The two ‘witnesses’’ testimony had been the sole evidence that the men had circulated leaflets.  “Statements by anonymous witnesses were therefore the decisive basis for those three applicants’ conviction under Articles 282 § 2 (c)

Not only the applicants themselves but also their lawyers and the judge could not see the witnesses give evidence in court or hear their undistorted voices. They were therefore unable to observe the witnesses’ demeanour or hear their intonations in order to make an assessment of the veracity of the account being given by them.”

“Lastly, there is no indication in the judgment that the judge was alive to the need to approach the anonymous evidence with caution. In particular, he did not show that he was aware that the statements by anonymous witnesses carried less weight and did not provide detailed reasoning as to why he considered that evidence to be reliable, while having regard also to the other evidence available “

There had, therefore, been a violation of Article 6 §§ 1 and 3 (d) of the Convention.

‘Remedy’

The Court did not award damages (aside from one thousand euros each for costs), stating that “the reopening of the proceedings is the most appropriate form of redress for the established violation of the applicants’ rights under Article 6 of the Convention, should they request it”. 

It is, in fact, highly unlikely that the men would ask for the reopening of proceedings, for the very reasons that make this judgement, while welcome with respect to its findings about secret witnesses, seem so far removed from the reality of Russia’s recent ‘Hizb ut-Tahrir trials’, especially those against Crimean Tatars and other Ukrainian Muslims.

Since 2014, all Russia’s ‘Hizb ut-Tahrir cases’ have been on ‘terrorism’ charges, with this resulting in sentences of from 10 to 24 years.  These sentences have, in all cases, been passed on men who are not known to have committed any act of terrorism or planned such.  Memorial HRC has also repeatedly pointed out that the ‘terrorism’ qualification does not comply with the definition of terrorism in Russian legislation, and that there is no evidence of terrorism in Russia or anywhere.  It therefore considers all men convicted of terrorism merely on the grounds of their alleged involvement in Hizb ut-Tahrir to be political prisoners.  There is mounting concern about such Hizb ut-Tahrir cases among other human rights defenders and lawyers, with the team defending the so-called ‘Ufa 20’ group whose horrifically long sentences were upheld last week containing a large number of high-profile human rights lawyers.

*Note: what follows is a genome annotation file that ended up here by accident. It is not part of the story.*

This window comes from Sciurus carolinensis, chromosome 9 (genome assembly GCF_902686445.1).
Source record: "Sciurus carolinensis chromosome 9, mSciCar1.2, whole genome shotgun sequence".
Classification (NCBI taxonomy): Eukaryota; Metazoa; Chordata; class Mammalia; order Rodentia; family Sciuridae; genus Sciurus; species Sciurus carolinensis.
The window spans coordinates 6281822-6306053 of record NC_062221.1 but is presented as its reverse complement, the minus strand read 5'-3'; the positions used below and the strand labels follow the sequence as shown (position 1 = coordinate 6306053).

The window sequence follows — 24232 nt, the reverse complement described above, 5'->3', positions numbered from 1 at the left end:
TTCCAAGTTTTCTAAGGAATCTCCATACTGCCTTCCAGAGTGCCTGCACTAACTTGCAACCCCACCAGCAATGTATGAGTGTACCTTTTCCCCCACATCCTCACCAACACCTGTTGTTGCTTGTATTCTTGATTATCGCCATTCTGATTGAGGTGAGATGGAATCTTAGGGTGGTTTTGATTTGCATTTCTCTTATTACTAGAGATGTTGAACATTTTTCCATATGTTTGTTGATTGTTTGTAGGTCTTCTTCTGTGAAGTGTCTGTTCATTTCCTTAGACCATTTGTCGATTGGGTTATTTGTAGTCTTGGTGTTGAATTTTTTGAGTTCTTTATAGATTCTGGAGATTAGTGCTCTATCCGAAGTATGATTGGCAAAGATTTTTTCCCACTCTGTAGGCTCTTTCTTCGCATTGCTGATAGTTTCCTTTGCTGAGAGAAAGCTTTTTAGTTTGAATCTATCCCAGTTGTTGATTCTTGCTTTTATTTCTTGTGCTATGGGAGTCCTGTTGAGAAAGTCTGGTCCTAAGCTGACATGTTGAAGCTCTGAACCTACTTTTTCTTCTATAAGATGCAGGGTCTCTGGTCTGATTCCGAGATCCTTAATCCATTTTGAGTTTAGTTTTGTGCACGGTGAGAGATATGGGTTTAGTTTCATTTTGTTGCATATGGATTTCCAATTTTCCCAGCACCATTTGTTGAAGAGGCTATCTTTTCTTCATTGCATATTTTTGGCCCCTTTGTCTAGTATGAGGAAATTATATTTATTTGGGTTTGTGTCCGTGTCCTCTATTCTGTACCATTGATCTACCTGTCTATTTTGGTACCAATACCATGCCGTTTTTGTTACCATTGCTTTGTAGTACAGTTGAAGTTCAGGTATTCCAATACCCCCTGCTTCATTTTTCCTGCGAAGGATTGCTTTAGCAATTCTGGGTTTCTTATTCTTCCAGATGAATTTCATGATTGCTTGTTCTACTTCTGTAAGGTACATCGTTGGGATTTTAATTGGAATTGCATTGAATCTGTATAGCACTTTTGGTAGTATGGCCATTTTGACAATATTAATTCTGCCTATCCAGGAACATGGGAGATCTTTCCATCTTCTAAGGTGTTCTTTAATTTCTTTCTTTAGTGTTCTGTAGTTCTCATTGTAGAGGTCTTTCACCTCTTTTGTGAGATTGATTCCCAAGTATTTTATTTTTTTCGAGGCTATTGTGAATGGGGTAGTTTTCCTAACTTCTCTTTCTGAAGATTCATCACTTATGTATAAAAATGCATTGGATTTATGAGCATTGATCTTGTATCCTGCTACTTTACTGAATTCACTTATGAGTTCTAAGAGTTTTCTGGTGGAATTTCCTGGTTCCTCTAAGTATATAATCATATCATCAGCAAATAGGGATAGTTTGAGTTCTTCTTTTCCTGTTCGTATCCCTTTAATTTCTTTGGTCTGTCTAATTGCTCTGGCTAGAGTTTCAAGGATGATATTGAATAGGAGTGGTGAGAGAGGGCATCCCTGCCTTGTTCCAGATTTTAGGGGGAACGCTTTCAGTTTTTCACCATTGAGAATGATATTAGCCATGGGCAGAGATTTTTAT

Even without considering the undoubtedly crucial point that Russia is illegally using such prosecutions on occupied Ukrainian territory, against an organization that is legal in Ukraine, the cases in occupied Crimea are of particular concern.  It has become increasingly evident that the FSB are targeting civic journalists and activists and are essentially using such ‘terrorism’ charges as a method to 1) silence dissidents and 2) intimidate other Crimean Tatars into leaving Crimea..

The ECHR judgement seems very far removed from the reality of cases involving Crimean Muslims for another reason.  The Court appears to have been satisfied, with respect to the other charge, that evidence had been provided to back the charges.  It rejected the assertion that the men’s rights had been violated because they were not allowed an independent expert assessment of material claimed to prove Hizb ut-Tahrir involvement.  The Court found that the men had not explained why this was needed.

In literally all cases involving Crimean Tatars, men who have committed no crime, have been charged with ‘terrorism’ and with ‘planning to violently seize power’ purely on unproven accusations of involvement in Hizb ut-Tahrir, without any recognizable crime even impugned.  The entirely prosecution’s case has hinged on highly questionable ‘expert assessments’ made by FSB-loyal individuals who lack the required professional competence and by ‘secret witnesses’.  The men and their defence lawyers have, on countless occasions, demonstrated that these alleged ‘witnesses’ cannot answer the simplest questions, for example, about the physical premises where they claim to have been ‘recruited’ into Hizb ut-Tahrir.  In the last ‘trial’ of eight civic journalists and activists, the identity of the two secret witnesses became clear, as did their motives for giving false testimony.  All of this is simply ignored by the judges who often prevent the defendants or their lawyers from asking questions that expose the witnesses’ lies. 

It is frustrating that the European Court of Human Rights seems in no hurry to address cases in occupied Crimea.  This judgement from the Court in Strasbourg has, after all, demolished all justification for the anonymous witnesses whom Russian courts are conniving with Russian prosecutors to use to imprison men for decades.